Friday, October 26, 2012

Veil of Dunadd

                                         Friday, 26th October 2012

There's a Brigadoon quality to this part of Scotland. I came in late to Glasgow Airport and drove (on the left-hand side of the road, which is always an astounding challenge, even if that's how you learned to drive all those eons ago when you were 18 years old) almost solo along Loch Lomond, over the pass and around loch roads. My headlights alone lit the wayside trees, bare now for the late autumn that it is, and the rusty bracken in its unlikely retreat from summer. After almost three hours, you turn a bend, and then out of the darkness appears the white town, it's front of small-windowed houses lit by spots of yellow light, unchanged from those far-off 18-year-old days. It is not yet the middle of night, but no one is walking, the shops all shut up tight. No wonder it has provided me such a wealth of life for my, perhaps unusual, imagination growing up here. 
Beyond the town you're back in pitch black except for the car's yellow eyes, along narrow roads that were never built for more than the plod of a horse and cart. You flick on the ticking indicator, turn down the lane, and there she rises like a figment in the night, the great mound of Dunadd, tight-lipped, still guarding the memory of all she has known, from the Druids and warriors, to the farmers and holiday makers, to the tourists mounting her back to wrest what they can from the other lives she has lived. 
The break of morning finds me in the cottage where my book "Veil of Time" (now the title seems only too fitting!) takes place. I haven't been back here since I wrote that story, but here I am, a cup of tea between cold palms, staring out the window on the river winding through fields of sheep that my heroine, Maggie, looks out in between bouts of slipping back into this country's naked past. What comes to me in the silence of this place on this frosty morning is how easy a slip that might be.

Friday, October 19, 2012

A Mountain Bluebird on a Scottish Wall

19th October 2012

Colarado days like this one are called Blue Bird days with skies so blue, like a child took the bluest crayon and coloured it in thick and deep. You could lie on your back in the grass and look into a blue like this, broken only by the lazy flap of a raven, until you're abducted, not by aliens but by the sky. Snow has been creeping from the tops of the far peaks down the slopes, a little more each night, telling us we will wake one morning soon and find its footprints on the stark trees, on the wall that I put together round stone upon round stone,  two sides coming together to lean upon each other and call themselves one wall, a Scottish wall under blue skies, shifting uneasily, robbed of its moss and lichen.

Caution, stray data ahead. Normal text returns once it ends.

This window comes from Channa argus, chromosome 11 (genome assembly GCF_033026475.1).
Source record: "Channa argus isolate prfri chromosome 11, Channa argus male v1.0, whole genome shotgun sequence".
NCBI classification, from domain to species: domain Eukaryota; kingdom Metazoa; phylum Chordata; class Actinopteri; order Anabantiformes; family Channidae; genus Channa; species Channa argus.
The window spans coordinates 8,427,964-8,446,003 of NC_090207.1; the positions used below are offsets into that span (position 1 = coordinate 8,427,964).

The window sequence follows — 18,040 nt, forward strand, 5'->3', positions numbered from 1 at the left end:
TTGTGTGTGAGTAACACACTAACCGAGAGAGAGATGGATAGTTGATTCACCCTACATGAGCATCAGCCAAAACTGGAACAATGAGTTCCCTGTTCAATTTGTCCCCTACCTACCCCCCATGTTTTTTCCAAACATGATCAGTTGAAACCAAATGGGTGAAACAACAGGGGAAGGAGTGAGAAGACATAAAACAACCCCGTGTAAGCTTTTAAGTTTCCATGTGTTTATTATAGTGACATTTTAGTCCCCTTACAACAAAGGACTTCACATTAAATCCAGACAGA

Last week I was about to embark on a few tips for aspiring writers, but I got waylaid in talking about why writing is a craft and why some writers are craftier than others. 
Here are a couple of tips:

(1) FORGET THE AUDIENCE. I know you wouldn't be writing anything down at all if you weren't thinking some one else would read this some day (some writers are very dishonest about this fact.) So, acknowledge them, then turn out the theatre lights and go to your writing desk.  The greatest hindrance to writing is the editor parrot perched on your shoulder. Just like you wouldn't invite anyone into your dressing room to watch you undress, keep those same people out of your writing space. You don't want to know what they think of your last sentence or your writing project. When I was co-chair of a writer's group, we'd often have people come in and read the one chapter they had written and then ask if anyone thought they should carry on with the project. That is not only listening to your editing parrot, but raising him to king. Shoo him off! The reason for your writing has to come from deep inside, not any place that ever sees the sun, or a Colorado blue sky, and especially not the opinion of others. You write because you can do no other. If there is any other reason, then maybe you should find a different outlet for your creative urge. Which takes me to Advice Number Two.

(2)  FORGET THE FAME AND MONEY: The fame part is harder to let go of than the money, just because we really do write to be heard. Now, I know it happens now and agin that a writer strikes rich with half a book completed (like "Clan of the Cave Bears," for instance.) It happens, but not that often. If you're after riches, there are far straighter roads to that particular goal. I've yet to make any significant money from writing, and it has always been my sense that fame and riches could actually undermine the writing process.  It was my goal from early on to have a collection of books before any one of mine was published, because I didn't want to end up a JD Salinger, a one-hit wonder (he still qualifies as that, even though he wrote other things.) I could see the danger of the success of a first novel and the pressures that are brought to bear on that author. So, I wrote a collection of five unrelated novels, and at that point felt able to start sending them out.  To date I have about eight novel, which I think gives me a nice cushion for Blue Bird days and doing nothing but getting lost in the sky.

Next week's blog and the following one will be sent out from Scotland, home of my birth. I plan to make a mad dash down to the Emily Bronte Museum in Yorkshire, then back up to Alloway to the  Robert Burns Museum, and finally to the Writer's Museum in Edinburgh.
I have many more writing tips, too, which I will get round to by and by.

Saturday, October 13, 2012

Digesting writing

13th October 2012

The slender cottonwoods in my garden that take up the foreground of this view from my window are slowly denuding themselves. A crowd of smaller trees by the wall never got the memo and are still in coats of orange. But the clouds are low today, touching the hills with a lace of fog, as though the day has forgotten to wake up. The hours pass slowly on the grandfather clock downstairs, and I spend my day in a no-man's land between waking and sleeping. Der Tag will nicht erwachen.